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There are numerous situations in which it is important to ascertain both the maturity and the health of the fetus while it is still in utero. Among these are the following:

During Pregnancy

Patients at Risk for Uteroplacental Insufficiency

  1. Diabetes mellitus

  2. Hypertension and preeclampsia

  3. Renal disease

  4. Previous stillbirth

  5. Intrauterine growth restriction, suspected

  6. Postterm pregnancy (over 42 weeks)

  7. Isoimmunization

  8. Preterm premature rupture of membranes

  9. Multiple gestation

  10. History of placental abruption

  11. Chronic abruption

  12. Maternal obesity

  13. Abnormal maternal serum screening in the absence of fetal anomaly

  14. Oligohydramnios or polyhydramnios

Obstetric Reasons

  1. Previous cesarean section

  2. When induction of labor is necessary

    1. In the interests of the mother

    2. In the interests of the fetus

During Labor

Obstetric Reasons

  1. Clinically detected abnormalities of the fetal heart rate (FHR)

  2. Passage of meconium

  3. Oxytocin stimulation of labor

  4. Preterm labor

  5. Slow progress in labor

  6. Abnormal presentation


In North America, antenatal and intrapartum deaths are rare. The reduction in the perinatal mortality rate has been achieved largely by the decrease in the rate of neonatal death. The prevention of fetal death represents a major therapeutic goal, and is the reason for antepartum fetal surveillance.

Biochemical assessment of the fetus has largely been replaced by biophysical and biometric evaluation. Fetal biophysical activities are initiated, modulated, and regulated by mechanisms of the central nervous system (CNS). A fetus compromised by hypoxia demonstrates one or both of the following changes:

  1. A decrease or cessation of biophysical activity

  2. A significant reduction in the volume of amniotic fluid that becomes evident as oligohydramnios on sonography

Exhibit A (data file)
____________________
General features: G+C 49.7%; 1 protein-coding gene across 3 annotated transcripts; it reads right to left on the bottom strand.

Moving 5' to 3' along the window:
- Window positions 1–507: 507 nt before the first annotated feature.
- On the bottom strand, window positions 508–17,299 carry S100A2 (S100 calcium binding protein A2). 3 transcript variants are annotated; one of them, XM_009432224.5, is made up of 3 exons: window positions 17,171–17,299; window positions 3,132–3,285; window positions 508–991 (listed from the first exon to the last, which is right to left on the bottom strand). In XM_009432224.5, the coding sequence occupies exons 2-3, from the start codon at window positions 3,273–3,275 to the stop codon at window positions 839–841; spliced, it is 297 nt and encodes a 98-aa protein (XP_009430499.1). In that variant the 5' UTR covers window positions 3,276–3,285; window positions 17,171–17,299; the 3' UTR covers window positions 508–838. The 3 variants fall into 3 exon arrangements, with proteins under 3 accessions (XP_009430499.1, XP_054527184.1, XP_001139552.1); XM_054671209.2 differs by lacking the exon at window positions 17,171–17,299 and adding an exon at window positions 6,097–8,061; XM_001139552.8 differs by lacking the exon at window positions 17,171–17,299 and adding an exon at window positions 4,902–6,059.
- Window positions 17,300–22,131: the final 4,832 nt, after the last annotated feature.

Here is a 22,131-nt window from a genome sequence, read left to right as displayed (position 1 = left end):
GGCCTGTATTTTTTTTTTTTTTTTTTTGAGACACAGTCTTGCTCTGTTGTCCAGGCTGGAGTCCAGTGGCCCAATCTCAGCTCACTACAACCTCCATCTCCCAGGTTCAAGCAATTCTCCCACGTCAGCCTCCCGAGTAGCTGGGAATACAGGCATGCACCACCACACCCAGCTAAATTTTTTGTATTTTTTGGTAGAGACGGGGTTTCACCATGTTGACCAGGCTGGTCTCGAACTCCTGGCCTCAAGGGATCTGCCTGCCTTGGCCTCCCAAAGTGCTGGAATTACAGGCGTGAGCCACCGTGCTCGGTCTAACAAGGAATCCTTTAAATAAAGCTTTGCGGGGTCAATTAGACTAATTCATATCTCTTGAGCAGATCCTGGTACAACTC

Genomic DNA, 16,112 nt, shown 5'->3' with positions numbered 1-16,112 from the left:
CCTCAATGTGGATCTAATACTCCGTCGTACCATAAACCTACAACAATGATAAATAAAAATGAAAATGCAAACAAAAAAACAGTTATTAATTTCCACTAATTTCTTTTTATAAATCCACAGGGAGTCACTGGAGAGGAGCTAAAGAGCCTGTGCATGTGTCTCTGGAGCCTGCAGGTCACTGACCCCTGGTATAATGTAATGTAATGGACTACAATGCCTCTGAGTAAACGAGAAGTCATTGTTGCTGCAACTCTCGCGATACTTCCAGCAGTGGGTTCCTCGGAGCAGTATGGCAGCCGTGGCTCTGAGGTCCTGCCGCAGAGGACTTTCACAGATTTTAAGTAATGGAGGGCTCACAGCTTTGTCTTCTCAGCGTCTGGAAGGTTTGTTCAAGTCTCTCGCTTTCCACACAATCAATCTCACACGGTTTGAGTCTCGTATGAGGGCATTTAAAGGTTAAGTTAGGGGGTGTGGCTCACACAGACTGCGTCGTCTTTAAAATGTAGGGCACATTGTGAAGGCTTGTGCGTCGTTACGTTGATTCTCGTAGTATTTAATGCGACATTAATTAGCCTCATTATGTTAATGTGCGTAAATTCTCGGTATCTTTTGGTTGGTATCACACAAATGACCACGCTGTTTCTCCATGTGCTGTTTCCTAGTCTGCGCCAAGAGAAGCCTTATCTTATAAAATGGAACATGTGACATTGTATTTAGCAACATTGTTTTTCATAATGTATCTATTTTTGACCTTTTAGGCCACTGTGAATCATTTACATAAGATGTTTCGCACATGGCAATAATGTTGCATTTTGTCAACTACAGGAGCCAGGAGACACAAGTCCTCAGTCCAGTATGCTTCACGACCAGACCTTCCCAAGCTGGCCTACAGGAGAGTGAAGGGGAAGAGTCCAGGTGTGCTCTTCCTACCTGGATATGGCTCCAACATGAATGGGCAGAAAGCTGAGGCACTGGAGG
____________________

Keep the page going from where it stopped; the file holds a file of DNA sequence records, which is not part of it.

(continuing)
The fetal CNS is exquisitely sensitive to changes in PO2. Hypoxia and its resultant metabolic acidosis produce pathologic CNS depression with changes in biophysical activity. Any biophysical response, however, has its own inherent periodicity and circadian (diurnal) rhythm. Hence, the absence of a given biophysical event may reflect physiologic periodicity, and a normal “sleep state” in a fetus must be differentiated from the comatose state of hypoxic CNS depression.

The important principle in antepartum testing, regardless of the method used, is that a normal test result is reliable in indicating present fetal well-being and is an accurate predictor of a good outcome. However, the diagnosis of fetal jeopardy, based on a single absent or abnormal biophysical event, is frequently inaccurate. Hence, in any scheme of antepartum testing, the goal must be to reduce and, if possible, eliminate the incidence of falsely positive results. This is achieved by increasing the period of observation for any single biophysical event and/or using multiple observations. The demonstration of several biophysical activities showing a normal pattern collectively negates a single abnormal result.


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